B. Further details and scientific evidence


a.)Does recent evidence confirm that anti-aging in humans with these compounds is possible?

No. To date all the evidence is derived from studying cells in dishes in the laboratory, or from worm, fruit fly, rat or other animal studies. No conclusive human studies have been published.

Solal quoted Professor David Sinclair: “Resveratrol extends the life of every species it’s given to. We’re 50 years ahead of where I thought we would be 10 years ago”

Solal also quoted: “In June 2004, researchers at Harvard Medical School . . . showed how . . . in experimental models on yeasts, fruit flies and human cells resveratrol increased lifespan by 14-23% ” (NB: The research quoted was done on worms (14%) and fruit flies (23%)). The original research did not use human cells at all!

A simple Google search leads one to the source of these statements, The Harvard University Gazette which states: “This year, he [Sinclair] fed a closely related protein to tiny worms and fruit flies. The worms lived as much as 14 percent longer, the flies as much as 23 percent. If it works in humans, that would extend our roughly 83-year lives to about 95 or 102”, and, “[w]e have something that extends the life of every species it’s given to,” Sinclair enthuses. “We’re 50 years ahead of where I thought we would be 10 years ago.” But the article goes on to say “The protein works on human cells growing in a test tube, but will it work on baby boomers trying to live the good life longer? ‘It’s pure speculation at this point, but we now have the first molecule that extends life in species, from fungi to flies’ [he said]” (Emphasis added) How come his point about speculation wasn’t quoted?

But as already pointed out, even the Harvard University Gazette got it wrong! The fruit flies lived 23% longer when given “fisetin” not resveratrol. The resveratrol fed fruit flies lived 29% longer. This shows how important it is to access the original published research and not just a news report (even that of a reputable university). 

It would seem that Solal most likely did not access the original article in the journal Nature about the effects of resveratrol on worms and fruit flies respectively and ended up quoting the incorrect figures for fruit flies. Not that this really makes a difference to whether or not it has an effect in humans — that is still undetermined, despite Solal’s claims.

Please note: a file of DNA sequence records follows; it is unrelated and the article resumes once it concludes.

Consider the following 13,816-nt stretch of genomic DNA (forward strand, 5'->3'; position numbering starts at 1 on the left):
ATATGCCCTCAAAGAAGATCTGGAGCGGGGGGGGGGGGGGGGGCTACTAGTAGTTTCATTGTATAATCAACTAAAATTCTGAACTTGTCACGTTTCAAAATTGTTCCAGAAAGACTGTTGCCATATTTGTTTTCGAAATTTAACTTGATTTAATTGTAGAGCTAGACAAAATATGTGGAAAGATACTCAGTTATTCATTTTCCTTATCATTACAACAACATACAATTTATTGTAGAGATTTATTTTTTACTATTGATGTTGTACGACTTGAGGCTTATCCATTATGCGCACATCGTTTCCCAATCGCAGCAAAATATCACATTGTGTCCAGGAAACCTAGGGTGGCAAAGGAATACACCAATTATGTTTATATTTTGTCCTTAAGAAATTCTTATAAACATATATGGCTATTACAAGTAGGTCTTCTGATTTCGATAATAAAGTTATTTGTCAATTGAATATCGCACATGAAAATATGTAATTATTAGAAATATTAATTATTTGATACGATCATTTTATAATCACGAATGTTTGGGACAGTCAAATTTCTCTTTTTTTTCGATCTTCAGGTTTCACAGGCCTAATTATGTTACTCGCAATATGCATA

The real concern is that once again Solal have made a mistake in its interpretation of scientific data. See also the article on this website on distorting evidence.

Solal’s most recent evidence on their website is from 2005. In 2011, that’s 6 years ago — a long time in scientific circles.

More recent reviews published in credible medical journals point out that we are no closer to this answer: 

(i).“A plethora of laboratory investigations has provided evidence for the multi-faceted properties of resveratrol and suggests that resveratrol may target ageing and obesity related chronic disease by regulating inflammation and oxidative stress. A number of obstacles stand in the path to clinical usage however, not least the lack of clinical evidence to date, and the myriad of doses and formulations available. Further, data on the effects of resveratrol consumption in a capsule versus food form is conflicting, and there are uncertain effects of long-term dosing.” [Emphasis added] Chachay VS, Kirkpatrick CM, Hickman IJ, Ferguson M, Prins JB, Martin JH. Resveratrol – pills to replace a healthy diet? Br J Clin Pharmacol. 2011 Mar 16. doi: 10.1111/j.1365-2125.2011.03966.x. [Epub ahead of print]
(ii).“An expanding body of preclinical evidence suggests resveratrol has the potential to impact a variety of human diseases. To translate encouraging experimental findings into human benefits, information is first needed on the safety, pharmacokinetics, pharmacodynamics, and, ultimately, clinical efficacy of resveratrol. [However,] [p]ublished clinical trials have largely focused on characterizing the pharmacokinetics and metabolism of resveratrol [rather than clinical efficacy]. Recent studies have also evaluated safety and potential mechanisms of activity following multiple dosing, and have found resveratrol to be safe and reasonably well-tolerated at doses of up to 5 g/day. However, the occurrence of mild to moderate side effects is likely to limit the doses employed in future trials to significantly less than this amount. This review describes the available clinical data, outlines how it supports the continuing development of resveratrol, and suggests what additional information is needed to increase the chances of success in future clinical trials.” [Emphasis added] (In other words, there is no sufficient evidence yet!).
Patel KR, Scott E, Brown VA, Gescher AJ, Steward WP, Brown K. Clinical trials of resveratrol. Ann N Y Acad Sci. 2011 Jan;1215:161-9. doi: 10.1111/j.1749-6632.2010.05853.x.